[USD, JPY]
    USD-JPY posted a high at 108.10, which is 1 pip shy of the high seen yesterday. In equity markets, most of the main Asian indexes have posted moderate gains, though Chinese shares came under pressure in late PM trading, while most European bourses rose. U.S. Treasury Secretary Mnuchin made positive remarks about progress in trade talks, while markets are bracing for an incoming tide of Q2 corporate earnings results and a hefty slate of U.S. data releases this week, which will collectively paint an updated picture of the impact that trade protectionism has been having. USD-JPY has been in a bear trend for some 12 weeks now, declining in the latest week after rising over the prior two weeks. Resistance comes in at 108.45-48. Japan's calendar this week brings the June trade report (Thursday), where a JPY 300.0 bln surplus is expected. The June national CPI (Friday) is forecast to cool to 0.6% y/y from 0.7% overall, and to 0.6% y/y from 0.8% on a core basis. The May all-industry index (Friday) is penciled in at 0.2% m/m from 0.9%.

    [GBP, USD]
    The Pound has underperformed for a second straight day, and was showing a 0.5% loss against both the dollar and yen at levels prevailing just ahead of the New York interbank open, and a 0.3% decline in the case against the euro. The underperformance has come despite warmer than expected income data out of the UK, which was offset by a jump higher in jobless claims. Brexit-related uncertainty and political developments that have increased the odds for a no-deal exit scenario continue to preoccupy the market mindset with regard to sterling. The UK will have a new prime minister next week, with the Conservative Party's leadership party concluding next Tuesday. Boris Johnson is almost certain to become the new boss. He has been emphasizing that he is fully intent on the UK leaving the EU without a deal as his base position, hoping that this will see Brussels waiver on its red lines while maintaining that the no-deal option will be taken if necessary. This backdrop is keeping pressure on the pound, which we estimate to have been trading at a 10-15% discount since the vote to leave the EU in June 2016.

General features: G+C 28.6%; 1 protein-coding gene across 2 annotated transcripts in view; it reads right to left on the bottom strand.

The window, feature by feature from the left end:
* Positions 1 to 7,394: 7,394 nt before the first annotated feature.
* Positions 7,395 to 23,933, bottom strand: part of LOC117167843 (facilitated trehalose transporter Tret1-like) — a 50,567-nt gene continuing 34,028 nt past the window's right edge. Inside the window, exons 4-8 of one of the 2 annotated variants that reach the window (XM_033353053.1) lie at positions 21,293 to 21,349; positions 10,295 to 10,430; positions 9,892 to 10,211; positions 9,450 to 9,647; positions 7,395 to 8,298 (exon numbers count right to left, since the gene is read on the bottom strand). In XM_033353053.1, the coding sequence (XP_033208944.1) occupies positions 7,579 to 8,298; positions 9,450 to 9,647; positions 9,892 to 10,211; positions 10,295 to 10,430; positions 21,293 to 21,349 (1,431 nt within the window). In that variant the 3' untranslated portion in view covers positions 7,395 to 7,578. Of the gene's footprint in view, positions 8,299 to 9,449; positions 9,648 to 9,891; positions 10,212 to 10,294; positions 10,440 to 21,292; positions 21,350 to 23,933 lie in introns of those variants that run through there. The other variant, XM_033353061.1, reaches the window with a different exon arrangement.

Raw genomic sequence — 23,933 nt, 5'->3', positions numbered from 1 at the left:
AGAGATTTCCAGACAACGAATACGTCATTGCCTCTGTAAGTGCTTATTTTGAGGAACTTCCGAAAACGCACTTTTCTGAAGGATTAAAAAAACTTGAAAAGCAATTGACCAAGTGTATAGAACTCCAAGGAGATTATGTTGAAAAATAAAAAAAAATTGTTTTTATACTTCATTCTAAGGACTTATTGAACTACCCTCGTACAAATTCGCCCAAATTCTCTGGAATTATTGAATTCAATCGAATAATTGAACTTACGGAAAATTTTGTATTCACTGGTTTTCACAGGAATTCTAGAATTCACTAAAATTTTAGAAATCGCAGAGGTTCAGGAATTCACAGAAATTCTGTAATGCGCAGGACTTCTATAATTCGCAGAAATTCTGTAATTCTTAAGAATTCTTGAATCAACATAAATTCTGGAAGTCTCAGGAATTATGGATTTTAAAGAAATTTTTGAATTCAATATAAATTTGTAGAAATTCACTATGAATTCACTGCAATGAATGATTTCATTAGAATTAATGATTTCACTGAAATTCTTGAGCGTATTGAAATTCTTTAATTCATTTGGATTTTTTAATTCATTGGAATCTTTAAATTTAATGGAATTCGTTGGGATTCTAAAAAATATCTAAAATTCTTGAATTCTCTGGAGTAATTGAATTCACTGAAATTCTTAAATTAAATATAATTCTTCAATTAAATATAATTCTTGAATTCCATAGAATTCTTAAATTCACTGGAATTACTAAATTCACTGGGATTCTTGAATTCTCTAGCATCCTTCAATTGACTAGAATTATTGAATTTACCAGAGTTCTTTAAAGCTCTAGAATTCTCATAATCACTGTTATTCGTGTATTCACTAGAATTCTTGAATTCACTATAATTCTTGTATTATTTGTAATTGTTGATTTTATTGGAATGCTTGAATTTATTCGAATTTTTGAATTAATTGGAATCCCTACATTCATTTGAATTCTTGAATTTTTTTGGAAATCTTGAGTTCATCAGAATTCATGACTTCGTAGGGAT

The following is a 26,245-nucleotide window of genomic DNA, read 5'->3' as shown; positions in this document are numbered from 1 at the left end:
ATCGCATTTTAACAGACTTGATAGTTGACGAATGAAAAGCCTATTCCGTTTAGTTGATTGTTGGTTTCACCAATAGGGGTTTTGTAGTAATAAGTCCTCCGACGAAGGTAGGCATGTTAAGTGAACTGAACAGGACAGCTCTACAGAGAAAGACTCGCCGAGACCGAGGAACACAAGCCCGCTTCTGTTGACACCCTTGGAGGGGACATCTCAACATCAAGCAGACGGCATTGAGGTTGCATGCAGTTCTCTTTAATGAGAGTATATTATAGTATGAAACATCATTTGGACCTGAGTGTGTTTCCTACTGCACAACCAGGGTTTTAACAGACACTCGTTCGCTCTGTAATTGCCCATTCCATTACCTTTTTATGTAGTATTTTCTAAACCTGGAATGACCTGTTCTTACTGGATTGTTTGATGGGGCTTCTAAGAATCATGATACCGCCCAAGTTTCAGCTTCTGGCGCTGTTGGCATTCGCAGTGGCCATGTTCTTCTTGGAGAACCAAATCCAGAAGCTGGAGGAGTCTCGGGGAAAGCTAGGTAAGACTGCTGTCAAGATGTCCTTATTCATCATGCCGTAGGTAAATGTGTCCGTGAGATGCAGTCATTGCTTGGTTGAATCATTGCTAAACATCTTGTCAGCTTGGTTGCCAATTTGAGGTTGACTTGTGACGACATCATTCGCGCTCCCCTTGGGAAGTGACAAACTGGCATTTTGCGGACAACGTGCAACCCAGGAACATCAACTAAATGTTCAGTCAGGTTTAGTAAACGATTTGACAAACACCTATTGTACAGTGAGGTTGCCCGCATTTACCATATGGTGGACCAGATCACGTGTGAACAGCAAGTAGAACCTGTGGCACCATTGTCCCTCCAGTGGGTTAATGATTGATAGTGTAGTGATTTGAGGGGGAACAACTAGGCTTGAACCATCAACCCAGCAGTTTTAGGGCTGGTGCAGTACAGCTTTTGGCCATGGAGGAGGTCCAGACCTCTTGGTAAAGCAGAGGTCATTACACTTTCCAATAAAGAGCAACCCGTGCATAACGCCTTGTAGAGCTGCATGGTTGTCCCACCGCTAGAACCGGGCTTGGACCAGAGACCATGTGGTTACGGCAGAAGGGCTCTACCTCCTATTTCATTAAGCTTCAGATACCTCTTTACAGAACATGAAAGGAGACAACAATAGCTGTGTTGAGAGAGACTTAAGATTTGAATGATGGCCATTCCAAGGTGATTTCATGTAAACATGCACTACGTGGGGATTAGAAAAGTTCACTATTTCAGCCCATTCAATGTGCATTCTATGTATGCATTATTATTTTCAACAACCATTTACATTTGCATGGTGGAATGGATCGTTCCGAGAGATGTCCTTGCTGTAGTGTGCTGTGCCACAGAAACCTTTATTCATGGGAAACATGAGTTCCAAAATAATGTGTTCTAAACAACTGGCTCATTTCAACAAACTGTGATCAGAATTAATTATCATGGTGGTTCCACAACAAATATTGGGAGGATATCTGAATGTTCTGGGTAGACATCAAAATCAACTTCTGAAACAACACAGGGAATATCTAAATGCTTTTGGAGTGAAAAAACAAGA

[USD, CHF]